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One of the common questions we get is "how do I adjust my swing for my hybrids, or for my 3 wood?" It leads me to this video here.
It's important to realize that there is no one magic swing that will work for every club. As you become a more accomplished player, your swing will have a tendency toward more of a wedge swing, or more of a driver swing. But, just like the tour pros, you can learn the simple adjustments that you need to make, AND the swing faults, or tendencies, that you can get away with. Here is a quick summary of the normal adjustments.
Full Wedge Swing
- Power of the swing - upper body driven
- Path - more left and more steep
- Clubface - more of an open club face
- Ball Position - more centered or just ahead of center
- Stance Width - more narrow
- Grip Strength - more of a weak grip, especially trail hand
- Pivot - can get away with more of a reverse pivot or upper body moving toward target in backswing
- Lead arm motion - more of a chop across the rib cage
- Swing faults that help (or at least you can get away with) - forward lunge, lift, and cast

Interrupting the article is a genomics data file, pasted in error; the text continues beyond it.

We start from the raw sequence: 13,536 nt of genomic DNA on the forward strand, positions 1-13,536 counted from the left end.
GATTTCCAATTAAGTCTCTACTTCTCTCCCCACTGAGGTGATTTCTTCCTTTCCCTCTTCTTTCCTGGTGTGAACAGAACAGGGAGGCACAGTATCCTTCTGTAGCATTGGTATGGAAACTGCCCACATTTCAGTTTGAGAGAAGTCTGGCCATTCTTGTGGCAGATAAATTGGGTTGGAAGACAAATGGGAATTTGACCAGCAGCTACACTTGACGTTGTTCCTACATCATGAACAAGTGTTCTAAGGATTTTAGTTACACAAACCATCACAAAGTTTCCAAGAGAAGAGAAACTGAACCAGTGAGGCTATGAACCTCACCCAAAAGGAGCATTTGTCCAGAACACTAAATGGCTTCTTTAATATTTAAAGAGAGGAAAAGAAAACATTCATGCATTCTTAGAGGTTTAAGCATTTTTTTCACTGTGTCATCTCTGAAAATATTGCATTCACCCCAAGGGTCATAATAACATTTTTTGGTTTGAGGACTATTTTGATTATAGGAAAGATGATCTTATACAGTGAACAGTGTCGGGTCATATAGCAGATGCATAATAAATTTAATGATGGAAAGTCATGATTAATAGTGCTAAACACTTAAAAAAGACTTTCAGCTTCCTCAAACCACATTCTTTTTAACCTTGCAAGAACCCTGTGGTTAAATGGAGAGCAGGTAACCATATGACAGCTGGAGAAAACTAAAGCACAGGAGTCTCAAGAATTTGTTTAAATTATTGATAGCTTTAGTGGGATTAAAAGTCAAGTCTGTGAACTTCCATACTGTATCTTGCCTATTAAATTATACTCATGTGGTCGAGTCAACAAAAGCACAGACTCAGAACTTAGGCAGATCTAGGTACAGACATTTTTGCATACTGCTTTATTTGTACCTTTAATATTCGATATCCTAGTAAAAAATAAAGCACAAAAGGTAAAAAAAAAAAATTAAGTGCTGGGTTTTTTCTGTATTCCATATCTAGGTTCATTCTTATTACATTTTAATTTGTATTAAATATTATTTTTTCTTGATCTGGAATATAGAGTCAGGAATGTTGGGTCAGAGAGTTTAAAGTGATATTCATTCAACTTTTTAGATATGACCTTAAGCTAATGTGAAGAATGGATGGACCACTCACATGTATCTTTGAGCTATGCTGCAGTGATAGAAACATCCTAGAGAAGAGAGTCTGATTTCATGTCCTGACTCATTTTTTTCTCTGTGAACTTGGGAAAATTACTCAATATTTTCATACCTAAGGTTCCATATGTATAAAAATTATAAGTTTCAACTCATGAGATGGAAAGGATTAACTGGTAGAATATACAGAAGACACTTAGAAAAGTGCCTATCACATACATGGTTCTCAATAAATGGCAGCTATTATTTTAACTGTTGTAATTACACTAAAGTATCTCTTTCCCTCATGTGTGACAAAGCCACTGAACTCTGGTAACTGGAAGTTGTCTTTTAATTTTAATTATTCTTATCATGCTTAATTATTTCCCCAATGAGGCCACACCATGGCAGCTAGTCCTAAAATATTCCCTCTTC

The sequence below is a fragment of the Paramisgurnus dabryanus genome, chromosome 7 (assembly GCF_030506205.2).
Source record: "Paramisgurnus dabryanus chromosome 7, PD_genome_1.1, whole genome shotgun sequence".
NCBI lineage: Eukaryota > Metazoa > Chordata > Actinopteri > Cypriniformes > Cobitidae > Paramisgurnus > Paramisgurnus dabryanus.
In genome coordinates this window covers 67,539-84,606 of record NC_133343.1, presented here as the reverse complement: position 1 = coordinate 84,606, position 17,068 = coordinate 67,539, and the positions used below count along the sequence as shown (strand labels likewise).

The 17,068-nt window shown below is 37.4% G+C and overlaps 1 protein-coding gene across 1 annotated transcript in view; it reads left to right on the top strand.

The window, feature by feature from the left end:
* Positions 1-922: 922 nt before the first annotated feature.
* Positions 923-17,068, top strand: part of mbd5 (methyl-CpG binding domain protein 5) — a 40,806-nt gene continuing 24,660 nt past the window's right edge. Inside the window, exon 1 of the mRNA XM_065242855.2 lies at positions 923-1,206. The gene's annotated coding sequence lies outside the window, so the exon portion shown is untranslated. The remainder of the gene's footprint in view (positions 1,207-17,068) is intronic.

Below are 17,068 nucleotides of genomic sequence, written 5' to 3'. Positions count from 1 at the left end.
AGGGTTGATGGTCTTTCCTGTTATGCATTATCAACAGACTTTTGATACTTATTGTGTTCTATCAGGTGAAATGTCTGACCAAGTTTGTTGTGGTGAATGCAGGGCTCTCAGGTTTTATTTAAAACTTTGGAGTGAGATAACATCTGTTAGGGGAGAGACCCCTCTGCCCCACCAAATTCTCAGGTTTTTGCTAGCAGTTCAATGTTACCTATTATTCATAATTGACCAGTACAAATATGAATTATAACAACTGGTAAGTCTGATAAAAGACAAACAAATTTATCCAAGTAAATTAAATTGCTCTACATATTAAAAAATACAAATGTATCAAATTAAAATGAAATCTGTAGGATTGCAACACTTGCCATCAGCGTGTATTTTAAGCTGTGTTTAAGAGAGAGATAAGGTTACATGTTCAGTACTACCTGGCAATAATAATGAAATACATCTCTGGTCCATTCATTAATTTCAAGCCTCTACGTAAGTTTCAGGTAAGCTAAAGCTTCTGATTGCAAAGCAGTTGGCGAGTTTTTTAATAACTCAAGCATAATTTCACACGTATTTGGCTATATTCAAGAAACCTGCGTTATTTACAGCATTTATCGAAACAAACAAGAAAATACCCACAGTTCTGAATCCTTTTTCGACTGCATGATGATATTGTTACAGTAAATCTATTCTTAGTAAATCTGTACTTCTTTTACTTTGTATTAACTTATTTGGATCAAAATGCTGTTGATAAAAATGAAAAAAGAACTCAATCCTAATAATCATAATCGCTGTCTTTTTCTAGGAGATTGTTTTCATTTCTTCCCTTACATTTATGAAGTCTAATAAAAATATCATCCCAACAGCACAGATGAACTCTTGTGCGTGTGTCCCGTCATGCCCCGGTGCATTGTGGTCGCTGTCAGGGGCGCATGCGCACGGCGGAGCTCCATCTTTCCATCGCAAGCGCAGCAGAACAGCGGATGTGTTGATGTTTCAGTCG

- Timing of face rotation - can be later in the swing
- Power of the swing - lower body driven
- Path - more right and more shallow
- Clubface - more of an closed club face
- Ball Position - more forward, can be ahead of left shoulder
- Stance Width - more wide
- Grip Strength - more of a strong grip, especially trail hand
- Pivot - can get away with more of a hang back style pivot
- Lead arm motion - more of a lift off the rib cage
- Swing faults that help (or at least you can get away with) - sway and early extension
- Timing of face rotation - better to close earlier in downswing
If you struggle more with one area of your game, you can use that as a sign of what kind of swing you tend to make, and how you might best spend your practice time.
Tags: Not Enough Distance, Driver, Fairway Wood, Member Question, Intermediate, Beginner